The Lion, the Web and the WildCRU

Cecil the Lion. Photo by Dr Andy Loveridge of WildCRU

It started with a phone ringing. Round here, it always does.

‘I’ve just had a call,’ said a colleague. ‘Something about a lion that’s been killed.’

Dear Professor Macdonald,
We’ve taken several calls today from people interested in covering the death of a lion which was apparently being tracked as part of an Oxford research project.
Early email to Professor David Macdonald

And so we became aware of the death of Cecil, one of the lions in Zimbabwe’s Hwange National Park tracked by the Oxford University Wildlife Conservation Research Unit (WildCRU) team headed by Dr Andrew Loveridge. As Dr Loveridge and the team were out in Hwange, we contacted WildCRU director Professor David Macdonald.

Initial interest was fairly intense but not overwhelming. However, this story caught the public imagination to a degree we rarely see. Media coverage drove public interest and public interest, often expressed via social media, drove media coverage.

Academic colleagues could provide more in depth analysis about the underlying causes and factors that galvanised the public response. But here’s a suggestion of what the key spark may have been:

It wasn’t fair.

That’s more important than the fact it wasn’t legal, or even people’s feelings about hunting generally. Many of those who responded felt there was something underhand and distasteful about the way in which Cecil had apparently been lured to his death. It offended their sense of natural justice.

So they got angry.

That could have gone badly. In fact, the reaction started to go that way, with death threats against Cecil’s killer. Others suggested more constructive responses but it took US comic Jimmy Kimmel to really channel that desire for useful reaction into a campaign to donate to WildCRU’s research.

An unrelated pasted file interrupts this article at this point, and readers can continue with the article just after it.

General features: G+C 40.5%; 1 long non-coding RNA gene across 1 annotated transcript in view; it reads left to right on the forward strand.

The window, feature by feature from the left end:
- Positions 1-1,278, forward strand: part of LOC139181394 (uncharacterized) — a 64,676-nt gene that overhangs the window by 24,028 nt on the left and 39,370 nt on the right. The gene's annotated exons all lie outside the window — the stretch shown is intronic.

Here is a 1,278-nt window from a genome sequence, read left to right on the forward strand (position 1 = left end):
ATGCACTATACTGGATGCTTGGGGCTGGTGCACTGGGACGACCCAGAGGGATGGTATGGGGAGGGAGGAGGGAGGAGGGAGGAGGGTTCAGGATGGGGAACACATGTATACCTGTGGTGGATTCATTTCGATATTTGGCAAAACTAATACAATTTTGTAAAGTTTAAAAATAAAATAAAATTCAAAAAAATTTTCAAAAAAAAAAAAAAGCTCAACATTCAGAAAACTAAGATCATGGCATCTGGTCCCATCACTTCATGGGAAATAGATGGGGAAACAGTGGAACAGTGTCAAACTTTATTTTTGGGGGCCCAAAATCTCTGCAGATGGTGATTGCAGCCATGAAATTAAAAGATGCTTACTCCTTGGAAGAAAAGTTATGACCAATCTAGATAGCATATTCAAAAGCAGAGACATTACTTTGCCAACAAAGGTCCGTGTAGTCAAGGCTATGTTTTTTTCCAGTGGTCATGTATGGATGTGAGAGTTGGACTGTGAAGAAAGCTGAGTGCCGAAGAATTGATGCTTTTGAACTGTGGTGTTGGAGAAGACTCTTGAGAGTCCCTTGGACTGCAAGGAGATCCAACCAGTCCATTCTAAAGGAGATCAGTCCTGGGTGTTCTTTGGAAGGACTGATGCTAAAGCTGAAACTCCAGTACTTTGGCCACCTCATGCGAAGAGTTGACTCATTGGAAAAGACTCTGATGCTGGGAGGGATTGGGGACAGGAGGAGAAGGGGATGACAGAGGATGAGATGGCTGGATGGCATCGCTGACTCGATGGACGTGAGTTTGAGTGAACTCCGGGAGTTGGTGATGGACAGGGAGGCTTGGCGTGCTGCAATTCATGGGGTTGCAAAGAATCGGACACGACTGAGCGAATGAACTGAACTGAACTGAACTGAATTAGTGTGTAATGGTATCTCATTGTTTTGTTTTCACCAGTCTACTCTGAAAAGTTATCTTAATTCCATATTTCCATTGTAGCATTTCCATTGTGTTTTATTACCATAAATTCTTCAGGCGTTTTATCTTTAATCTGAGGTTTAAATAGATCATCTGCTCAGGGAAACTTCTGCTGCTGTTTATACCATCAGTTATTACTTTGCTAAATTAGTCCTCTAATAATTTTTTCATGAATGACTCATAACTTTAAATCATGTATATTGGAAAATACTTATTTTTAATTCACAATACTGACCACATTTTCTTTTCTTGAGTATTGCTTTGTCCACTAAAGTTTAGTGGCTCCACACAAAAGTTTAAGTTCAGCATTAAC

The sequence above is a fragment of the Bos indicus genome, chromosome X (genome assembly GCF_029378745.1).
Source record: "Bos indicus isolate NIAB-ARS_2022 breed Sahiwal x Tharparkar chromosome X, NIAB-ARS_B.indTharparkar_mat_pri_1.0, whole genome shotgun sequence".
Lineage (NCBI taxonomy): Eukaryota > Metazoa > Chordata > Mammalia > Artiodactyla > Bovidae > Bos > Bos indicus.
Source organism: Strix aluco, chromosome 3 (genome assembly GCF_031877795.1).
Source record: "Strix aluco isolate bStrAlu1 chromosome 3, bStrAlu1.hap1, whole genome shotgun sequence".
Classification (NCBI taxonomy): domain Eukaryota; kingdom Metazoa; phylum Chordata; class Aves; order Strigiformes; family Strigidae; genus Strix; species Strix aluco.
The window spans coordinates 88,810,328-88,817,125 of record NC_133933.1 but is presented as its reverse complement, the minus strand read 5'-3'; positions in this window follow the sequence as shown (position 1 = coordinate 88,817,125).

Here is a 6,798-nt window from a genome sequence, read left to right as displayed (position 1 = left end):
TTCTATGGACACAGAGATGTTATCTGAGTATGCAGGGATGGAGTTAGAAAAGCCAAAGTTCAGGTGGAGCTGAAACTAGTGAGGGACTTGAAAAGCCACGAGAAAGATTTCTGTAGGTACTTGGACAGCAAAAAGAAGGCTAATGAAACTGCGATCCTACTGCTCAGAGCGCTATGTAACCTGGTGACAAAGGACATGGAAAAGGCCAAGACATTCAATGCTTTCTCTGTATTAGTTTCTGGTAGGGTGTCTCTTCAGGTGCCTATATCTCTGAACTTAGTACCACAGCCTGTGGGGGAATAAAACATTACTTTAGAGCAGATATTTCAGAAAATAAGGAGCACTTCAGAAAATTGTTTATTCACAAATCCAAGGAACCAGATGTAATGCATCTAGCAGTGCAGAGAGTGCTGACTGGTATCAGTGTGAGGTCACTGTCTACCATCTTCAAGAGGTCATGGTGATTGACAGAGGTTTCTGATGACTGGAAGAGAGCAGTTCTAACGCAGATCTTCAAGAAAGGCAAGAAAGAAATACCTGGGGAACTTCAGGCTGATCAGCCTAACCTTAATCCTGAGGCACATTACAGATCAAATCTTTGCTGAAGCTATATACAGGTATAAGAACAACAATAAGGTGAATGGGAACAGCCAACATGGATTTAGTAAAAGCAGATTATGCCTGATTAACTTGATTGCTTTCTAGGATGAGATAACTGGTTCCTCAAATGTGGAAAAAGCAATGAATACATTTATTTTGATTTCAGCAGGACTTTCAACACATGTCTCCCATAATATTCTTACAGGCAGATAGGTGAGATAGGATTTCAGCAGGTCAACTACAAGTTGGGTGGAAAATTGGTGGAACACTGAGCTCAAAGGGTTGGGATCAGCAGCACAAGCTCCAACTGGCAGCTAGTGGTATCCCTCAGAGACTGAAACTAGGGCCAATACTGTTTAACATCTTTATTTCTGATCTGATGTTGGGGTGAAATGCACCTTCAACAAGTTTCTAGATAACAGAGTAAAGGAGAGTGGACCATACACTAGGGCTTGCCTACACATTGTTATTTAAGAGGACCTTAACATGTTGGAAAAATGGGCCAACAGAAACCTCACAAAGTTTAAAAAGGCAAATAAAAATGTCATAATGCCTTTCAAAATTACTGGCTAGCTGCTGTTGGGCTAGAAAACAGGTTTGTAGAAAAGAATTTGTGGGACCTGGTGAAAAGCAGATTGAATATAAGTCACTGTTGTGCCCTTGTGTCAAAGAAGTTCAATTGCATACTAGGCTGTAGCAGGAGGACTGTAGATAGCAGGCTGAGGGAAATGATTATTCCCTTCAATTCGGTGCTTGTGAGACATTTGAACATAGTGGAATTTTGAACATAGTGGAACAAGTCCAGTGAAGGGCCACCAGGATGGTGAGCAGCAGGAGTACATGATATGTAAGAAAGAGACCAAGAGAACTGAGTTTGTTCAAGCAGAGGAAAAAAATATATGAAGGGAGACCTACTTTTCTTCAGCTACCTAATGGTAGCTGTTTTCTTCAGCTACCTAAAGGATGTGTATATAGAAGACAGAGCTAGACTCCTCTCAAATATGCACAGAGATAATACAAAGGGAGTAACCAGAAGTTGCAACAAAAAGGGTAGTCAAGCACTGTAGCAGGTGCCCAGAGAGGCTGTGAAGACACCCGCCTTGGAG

At the time of writing, over 620,000 pounds has been raised for WildCRU from just over 13,000 people. If you haven’t donated, you can still do so.

We’re going to talk about two aspects of the last few weeks’ media whirlwind. The first is how we and WildCRU managed the media interest. The second, in another post, is about why this story seems to have experienced a longevity and an impact that those of us in the media relations business are always pursuing but less frequently achieve.

Part one: flood response

WildCRU is funded by donations. That means they’re always keen to work with media outlets and the public to explain their work and its importance. That approach gels with the decentralised way in which Oxford does business.

WildCRU were initially being contacted directly by the media, but the level of interest in the Cecil story began to swamp their tightly-staffed office. At the same time, different media outlets (and many of the same ones) were also calling us. We had a blanket policy of asking journalists to email us with their requests. Maybe they rolled their eyes at it, but it wasn’t laziness — it made sure we had the right details for each of them, avoiding the risks of errors creeping in from hasty note-taking or miscopying. It also meant we could log the contact information for every inquiry so that everyone who had an interest (more than 400 addresses) was sent updates as we had them. The media is a hungry beast; we needed to keep it fed because that kept the issue in the public consciousness and helped the fundraising that will — we hope — protect more lions in future.

Our approach aimed to free up David to concentrate on talking to as many media outlets as possible and also allowed us to prioritise who he spoke to first.

This is not to say that we were playing favourites. When you have more requests than you can reply to, applied common sense comes into action.

Big international outlets, like the BBC’s World Service or CNN, are a priority because they reach a lot of people. So too are wire services like the US-based Associated Press or the UK’s Press Association. These services feed a lot of newspapers, TV and radio across the globe, so any information you give them rapidly gets to a lot of places. Given that many of the questions were the same, syndicated content through wire services helped a lot of titles get what they needed without David having to repeat himself quite so much.

Even so, at one point David had more than 200 outstanding interview requests. His impressive efforts and enviable stamina meant that he worked through that list as best he could. WildCRU also gave us pictures and video so that we could respond to the frequent requests for images.

In the end, I am sure we have disappointed some media outlets. If so, we are sorry. It certainly wasn’t for lack of trying on our part or that of WildCRU.

In part two, I’ll explain how we reached the point where we thought it was all over — and how wrong we were…